As a Quantity Surveyor, we have a duty to provide value for money to our employer. This is done at all stages of the project life cycle, from tendering works to negotiating final accounts. In this article we’re going to look specifically at the different tender options available. Helping you establish the most suitable option for the project you’re working on.
It’s easy for us to assume that there’s a one size fits all solution to how construction projects are managed. However, often this isn’t the case, especially when it comes to tendering. We have to consider many variables which impact how we tender the works. For example, what isthe time-frame? Are the works specialised? Are works under a fixed-term framework? Has the design been carried out? Or is the design yet to be completed? There’s going to be a differenttender option for each of these variables. So let’s dive into the different options available.
Under this option, anyone can apply to tender for the works. This is often through an advert orthird party. This option provides a large pool of potential suppliers to choose from. This can either be seen as a benefit or disadvantage as much time is spent vetting returned tenders. However, contrary to this, it may give an opportunity to a suitable supplier who’d otherwise miss out on the other tender options.
This is where a selection of contractors will be invited to tender for certain works. This removes the vetting process normally required after tenders are received. There is certainty of the contractors competency at invitation to tender and this saves time and resource when evaluating the returned prices. This option is especially useful when the works are specialist or there are certain expectations from the client that few contractors can guarantee.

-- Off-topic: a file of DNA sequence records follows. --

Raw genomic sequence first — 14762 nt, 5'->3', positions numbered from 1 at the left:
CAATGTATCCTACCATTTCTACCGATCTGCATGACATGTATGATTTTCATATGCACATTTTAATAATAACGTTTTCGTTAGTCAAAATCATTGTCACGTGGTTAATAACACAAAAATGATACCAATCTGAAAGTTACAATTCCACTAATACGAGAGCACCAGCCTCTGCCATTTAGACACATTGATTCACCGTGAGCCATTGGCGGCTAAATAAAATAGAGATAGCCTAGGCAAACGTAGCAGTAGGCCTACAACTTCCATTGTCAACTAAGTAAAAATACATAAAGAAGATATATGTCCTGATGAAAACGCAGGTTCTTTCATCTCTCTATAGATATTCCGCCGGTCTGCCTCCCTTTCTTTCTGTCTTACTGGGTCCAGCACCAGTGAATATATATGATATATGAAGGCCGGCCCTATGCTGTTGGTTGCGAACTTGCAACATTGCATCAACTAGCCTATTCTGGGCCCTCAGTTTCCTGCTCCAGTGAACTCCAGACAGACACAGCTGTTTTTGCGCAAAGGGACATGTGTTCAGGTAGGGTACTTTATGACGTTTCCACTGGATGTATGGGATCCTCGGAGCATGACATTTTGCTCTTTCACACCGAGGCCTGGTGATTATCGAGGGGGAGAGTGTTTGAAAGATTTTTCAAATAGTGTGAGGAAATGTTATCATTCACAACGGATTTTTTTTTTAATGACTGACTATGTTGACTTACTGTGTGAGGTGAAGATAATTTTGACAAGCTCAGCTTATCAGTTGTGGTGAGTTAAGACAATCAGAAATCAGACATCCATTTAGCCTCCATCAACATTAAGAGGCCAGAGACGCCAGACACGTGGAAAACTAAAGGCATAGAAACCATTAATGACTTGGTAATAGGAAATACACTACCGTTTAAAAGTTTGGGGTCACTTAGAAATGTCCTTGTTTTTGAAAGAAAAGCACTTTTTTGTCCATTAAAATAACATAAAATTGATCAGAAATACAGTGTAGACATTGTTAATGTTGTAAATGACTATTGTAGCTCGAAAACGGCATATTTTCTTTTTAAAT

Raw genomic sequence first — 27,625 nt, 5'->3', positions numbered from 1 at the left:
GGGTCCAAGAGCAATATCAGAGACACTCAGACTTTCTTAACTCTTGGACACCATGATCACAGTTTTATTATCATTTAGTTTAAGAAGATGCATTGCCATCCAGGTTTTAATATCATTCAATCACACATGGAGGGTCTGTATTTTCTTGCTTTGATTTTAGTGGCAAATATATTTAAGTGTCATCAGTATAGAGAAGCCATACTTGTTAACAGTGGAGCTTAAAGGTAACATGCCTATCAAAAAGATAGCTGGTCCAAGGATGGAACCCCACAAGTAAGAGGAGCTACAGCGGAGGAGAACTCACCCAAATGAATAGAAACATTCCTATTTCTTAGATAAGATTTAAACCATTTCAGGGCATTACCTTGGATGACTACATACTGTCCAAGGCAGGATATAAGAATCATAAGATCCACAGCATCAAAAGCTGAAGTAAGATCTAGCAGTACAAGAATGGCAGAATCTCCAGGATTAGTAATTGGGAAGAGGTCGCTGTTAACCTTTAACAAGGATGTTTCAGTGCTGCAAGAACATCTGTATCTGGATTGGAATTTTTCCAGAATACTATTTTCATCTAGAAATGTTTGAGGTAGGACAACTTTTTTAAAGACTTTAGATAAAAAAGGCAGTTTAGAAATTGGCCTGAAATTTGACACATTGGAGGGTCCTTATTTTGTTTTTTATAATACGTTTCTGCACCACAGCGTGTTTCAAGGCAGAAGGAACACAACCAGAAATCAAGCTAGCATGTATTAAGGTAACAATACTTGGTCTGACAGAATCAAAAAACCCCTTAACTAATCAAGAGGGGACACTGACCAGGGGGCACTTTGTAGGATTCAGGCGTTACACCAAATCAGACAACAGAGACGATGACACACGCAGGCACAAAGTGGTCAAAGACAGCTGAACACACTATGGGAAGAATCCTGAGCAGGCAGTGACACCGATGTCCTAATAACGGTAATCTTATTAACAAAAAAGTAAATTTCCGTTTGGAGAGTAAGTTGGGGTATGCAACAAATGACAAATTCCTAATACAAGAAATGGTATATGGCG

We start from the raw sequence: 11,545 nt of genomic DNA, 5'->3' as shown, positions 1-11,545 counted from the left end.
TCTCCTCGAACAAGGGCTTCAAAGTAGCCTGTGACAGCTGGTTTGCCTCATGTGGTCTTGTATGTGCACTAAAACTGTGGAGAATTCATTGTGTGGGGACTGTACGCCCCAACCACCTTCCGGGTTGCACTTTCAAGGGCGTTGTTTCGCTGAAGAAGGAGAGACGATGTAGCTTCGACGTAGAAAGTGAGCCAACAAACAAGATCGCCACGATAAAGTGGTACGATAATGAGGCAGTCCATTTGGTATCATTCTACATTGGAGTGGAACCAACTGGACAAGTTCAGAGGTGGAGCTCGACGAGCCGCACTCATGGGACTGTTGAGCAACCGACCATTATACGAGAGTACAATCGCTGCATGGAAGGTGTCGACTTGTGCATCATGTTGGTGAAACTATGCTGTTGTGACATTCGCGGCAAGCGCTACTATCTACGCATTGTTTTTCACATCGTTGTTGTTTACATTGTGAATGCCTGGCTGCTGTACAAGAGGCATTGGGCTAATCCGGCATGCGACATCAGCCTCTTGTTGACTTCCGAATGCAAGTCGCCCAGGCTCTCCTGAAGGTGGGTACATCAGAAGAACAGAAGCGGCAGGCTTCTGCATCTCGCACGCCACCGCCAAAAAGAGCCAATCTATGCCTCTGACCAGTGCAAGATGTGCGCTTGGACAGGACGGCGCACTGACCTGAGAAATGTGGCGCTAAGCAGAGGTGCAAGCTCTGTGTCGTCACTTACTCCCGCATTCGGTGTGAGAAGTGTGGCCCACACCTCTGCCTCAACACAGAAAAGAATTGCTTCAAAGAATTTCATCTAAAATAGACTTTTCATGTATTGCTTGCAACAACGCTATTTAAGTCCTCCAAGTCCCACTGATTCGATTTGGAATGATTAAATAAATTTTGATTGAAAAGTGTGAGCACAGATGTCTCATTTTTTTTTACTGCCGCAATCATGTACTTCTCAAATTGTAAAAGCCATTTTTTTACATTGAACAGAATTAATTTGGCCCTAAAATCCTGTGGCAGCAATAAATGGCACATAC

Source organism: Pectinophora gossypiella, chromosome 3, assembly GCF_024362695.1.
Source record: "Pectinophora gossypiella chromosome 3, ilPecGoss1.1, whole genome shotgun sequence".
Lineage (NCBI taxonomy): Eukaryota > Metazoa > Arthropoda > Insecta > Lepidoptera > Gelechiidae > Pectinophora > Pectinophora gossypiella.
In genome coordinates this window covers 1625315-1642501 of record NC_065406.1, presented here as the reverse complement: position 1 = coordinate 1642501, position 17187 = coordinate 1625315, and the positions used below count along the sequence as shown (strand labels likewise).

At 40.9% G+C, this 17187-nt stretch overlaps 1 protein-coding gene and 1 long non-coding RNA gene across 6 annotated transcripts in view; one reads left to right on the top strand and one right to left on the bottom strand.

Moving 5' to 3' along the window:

Under this option a single supplier is invited to tender and negotiated on price. This is often used when the works being carried out is specialist. It should be noted, although this option reduces the time spent during the tendering process, the competitive aspect of the process isremoved therefore risking reduced value for money.
Under this option a blank schedule of rates is submitted as part of the tender documents. The contractors return their tenders with the rates filled in. Tenders are then assessed based on the rates provided. This is useful for agreements where multiple similar projects are being carried out. The contractor will price their works for the projects based on the rates agreed at tender. Contractors are often inclined to submit lower rates to secure contracts and therefore increase value for money to the employer.
Under this arrangement potential suppliers have an agreed overarching contract which lasts acertain amount of time. During this time-frame, a client may wish to utilise their services for specific projects which they will procure under a call-off contract. The advantage to this is thattime is saved during the procurement process for each project. For example, let’s say you work for a client who is responsible for maintaining the highways in a region for the next 5 years. During this time there’s likely to be many projects encompassing the different elementsof maintaining the assets. Rather than going through a full tender process for each smaller project, under this agreement you can call on selected suppliers under the framework agreement to carry out the work. Sometimes, suppliers under the framework may even be required to submit competitive prices to win projects over other framework contractors.
Single-Stage and Two-Stage Tendering
Single stage is used when all the information is readily available for contractors to provide a robust price for carrying out works. This differs from two-stage where information may be incomplete at tender stage. Contractors would submit an initial price at the first stage, allowing work to begin and then a fixed price is negotiated later on. The latter method allows for early contractor involvement which contains its own cost-saving benefits.
Why not check out our video on this subject?